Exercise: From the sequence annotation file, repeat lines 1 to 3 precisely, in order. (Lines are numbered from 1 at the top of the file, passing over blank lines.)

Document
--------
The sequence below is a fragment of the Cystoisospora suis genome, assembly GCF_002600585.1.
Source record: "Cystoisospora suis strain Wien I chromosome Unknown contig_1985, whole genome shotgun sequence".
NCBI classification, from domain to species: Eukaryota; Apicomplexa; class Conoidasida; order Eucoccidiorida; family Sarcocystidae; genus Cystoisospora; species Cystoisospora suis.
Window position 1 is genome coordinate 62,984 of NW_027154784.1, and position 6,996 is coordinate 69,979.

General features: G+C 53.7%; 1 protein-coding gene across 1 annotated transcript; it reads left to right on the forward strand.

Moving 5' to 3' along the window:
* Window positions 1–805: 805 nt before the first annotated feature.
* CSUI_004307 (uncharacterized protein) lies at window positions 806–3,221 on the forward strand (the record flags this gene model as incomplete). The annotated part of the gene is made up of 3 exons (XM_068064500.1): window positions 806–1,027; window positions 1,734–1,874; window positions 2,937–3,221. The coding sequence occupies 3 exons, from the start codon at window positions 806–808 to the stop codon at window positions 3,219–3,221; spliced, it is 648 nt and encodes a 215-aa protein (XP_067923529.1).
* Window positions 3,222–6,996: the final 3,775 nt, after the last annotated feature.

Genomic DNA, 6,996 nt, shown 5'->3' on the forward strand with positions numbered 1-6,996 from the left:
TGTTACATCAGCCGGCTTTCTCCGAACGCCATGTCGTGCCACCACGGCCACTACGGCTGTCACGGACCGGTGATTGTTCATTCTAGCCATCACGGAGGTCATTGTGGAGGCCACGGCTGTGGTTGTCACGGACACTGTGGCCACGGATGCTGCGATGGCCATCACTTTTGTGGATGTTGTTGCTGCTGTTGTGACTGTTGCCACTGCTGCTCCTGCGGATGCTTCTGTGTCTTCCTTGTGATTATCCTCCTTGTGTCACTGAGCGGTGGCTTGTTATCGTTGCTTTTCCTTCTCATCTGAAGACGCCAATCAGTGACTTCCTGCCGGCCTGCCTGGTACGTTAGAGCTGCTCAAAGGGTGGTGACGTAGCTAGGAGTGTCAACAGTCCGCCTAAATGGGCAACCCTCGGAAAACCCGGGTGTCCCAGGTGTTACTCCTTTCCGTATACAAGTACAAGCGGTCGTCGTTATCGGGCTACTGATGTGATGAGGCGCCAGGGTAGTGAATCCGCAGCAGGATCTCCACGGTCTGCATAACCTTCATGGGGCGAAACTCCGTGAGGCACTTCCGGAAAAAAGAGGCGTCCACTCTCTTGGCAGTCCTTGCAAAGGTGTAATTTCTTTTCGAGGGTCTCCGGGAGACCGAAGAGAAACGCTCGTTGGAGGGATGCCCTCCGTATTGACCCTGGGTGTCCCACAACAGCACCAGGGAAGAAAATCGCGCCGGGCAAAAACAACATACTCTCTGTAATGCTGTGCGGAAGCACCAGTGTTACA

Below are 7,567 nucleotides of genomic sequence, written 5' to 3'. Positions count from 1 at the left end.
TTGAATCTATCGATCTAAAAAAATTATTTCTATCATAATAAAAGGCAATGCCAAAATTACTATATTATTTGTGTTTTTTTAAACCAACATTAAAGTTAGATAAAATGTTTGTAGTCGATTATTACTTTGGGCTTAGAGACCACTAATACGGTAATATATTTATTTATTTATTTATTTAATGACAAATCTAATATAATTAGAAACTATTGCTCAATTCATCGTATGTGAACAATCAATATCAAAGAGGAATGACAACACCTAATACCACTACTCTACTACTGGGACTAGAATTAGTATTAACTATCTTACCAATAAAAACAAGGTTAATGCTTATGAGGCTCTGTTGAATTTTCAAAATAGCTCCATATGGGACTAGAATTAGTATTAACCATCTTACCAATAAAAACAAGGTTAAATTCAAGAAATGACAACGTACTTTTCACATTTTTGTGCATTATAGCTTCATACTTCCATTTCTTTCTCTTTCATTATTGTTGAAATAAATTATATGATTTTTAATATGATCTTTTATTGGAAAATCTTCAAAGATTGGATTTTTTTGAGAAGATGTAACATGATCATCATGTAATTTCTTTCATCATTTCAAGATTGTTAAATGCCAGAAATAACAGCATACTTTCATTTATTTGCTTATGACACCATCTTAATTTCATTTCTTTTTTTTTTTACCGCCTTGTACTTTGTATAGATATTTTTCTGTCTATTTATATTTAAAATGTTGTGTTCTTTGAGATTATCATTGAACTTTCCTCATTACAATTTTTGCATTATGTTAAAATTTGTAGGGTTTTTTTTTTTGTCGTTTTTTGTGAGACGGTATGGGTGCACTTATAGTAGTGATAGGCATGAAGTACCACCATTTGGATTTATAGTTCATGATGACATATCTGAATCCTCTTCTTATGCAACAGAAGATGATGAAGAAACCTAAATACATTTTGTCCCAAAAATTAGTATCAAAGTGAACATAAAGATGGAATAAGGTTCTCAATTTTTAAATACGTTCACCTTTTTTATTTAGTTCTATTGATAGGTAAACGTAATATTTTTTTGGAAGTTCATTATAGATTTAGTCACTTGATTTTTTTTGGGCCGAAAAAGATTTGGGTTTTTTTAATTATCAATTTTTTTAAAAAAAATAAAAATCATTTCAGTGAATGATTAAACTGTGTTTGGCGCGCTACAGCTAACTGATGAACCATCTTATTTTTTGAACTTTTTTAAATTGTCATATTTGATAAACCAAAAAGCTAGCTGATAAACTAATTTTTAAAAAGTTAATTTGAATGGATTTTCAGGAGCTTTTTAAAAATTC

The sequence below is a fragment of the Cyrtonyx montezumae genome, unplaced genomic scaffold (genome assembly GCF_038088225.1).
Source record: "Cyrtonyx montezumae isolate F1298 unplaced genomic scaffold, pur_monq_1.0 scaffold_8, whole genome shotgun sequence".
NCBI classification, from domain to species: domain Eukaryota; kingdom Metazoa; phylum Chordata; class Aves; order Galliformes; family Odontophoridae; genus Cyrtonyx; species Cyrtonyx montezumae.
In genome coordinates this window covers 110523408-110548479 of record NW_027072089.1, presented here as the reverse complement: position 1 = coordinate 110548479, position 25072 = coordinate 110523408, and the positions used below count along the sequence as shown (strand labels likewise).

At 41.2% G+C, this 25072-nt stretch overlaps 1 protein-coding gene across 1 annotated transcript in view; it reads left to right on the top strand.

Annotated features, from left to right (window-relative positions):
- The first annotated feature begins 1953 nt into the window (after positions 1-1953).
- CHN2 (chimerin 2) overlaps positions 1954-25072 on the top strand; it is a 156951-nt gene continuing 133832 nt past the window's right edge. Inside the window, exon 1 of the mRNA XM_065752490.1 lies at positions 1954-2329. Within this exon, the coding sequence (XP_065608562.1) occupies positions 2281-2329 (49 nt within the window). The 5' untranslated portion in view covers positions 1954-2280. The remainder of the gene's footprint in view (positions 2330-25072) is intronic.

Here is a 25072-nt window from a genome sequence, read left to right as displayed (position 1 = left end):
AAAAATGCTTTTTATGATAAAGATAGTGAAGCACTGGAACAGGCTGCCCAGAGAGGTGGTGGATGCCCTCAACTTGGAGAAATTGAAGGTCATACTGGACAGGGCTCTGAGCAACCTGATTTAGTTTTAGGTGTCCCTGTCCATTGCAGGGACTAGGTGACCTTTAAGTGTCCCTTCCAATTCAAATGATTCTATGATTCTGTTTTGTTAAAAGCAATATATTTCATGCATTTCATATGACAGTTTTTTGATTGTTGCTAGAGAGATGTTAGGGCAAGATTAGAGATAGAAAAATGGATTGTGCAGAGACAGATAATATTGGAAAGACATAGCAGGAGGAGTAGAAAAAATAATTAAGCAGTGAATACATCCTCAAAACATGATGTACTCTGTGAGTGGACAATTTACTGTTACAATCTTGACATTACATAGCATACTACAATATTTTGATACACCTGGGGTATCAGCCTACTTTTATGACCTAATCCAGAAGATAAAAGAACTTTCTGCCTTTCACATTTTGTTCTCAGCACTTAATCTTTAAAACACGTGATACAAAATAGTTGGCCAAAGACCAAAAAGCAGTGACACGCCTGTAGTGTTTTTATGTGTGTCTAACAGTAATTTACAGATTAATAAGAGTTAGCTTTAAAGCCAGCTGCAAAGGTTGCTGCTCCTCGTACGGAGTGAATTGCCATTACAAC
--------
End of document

The sequence below is a fragment of the Cystoisospora suis genome, assembly GCF_002600585.1.
Source record: "Cystoisospora suis strain Wien I chromosome Unknown contig_1985, whole genome shotgun sequence".
NCBI classification, from domain to species: Eukaryota; Apicomplexa; class Conoidasida; order Eucoccidiorida; family Sarcocystidae; genus Cystoisospora; species Cystoisospora suis.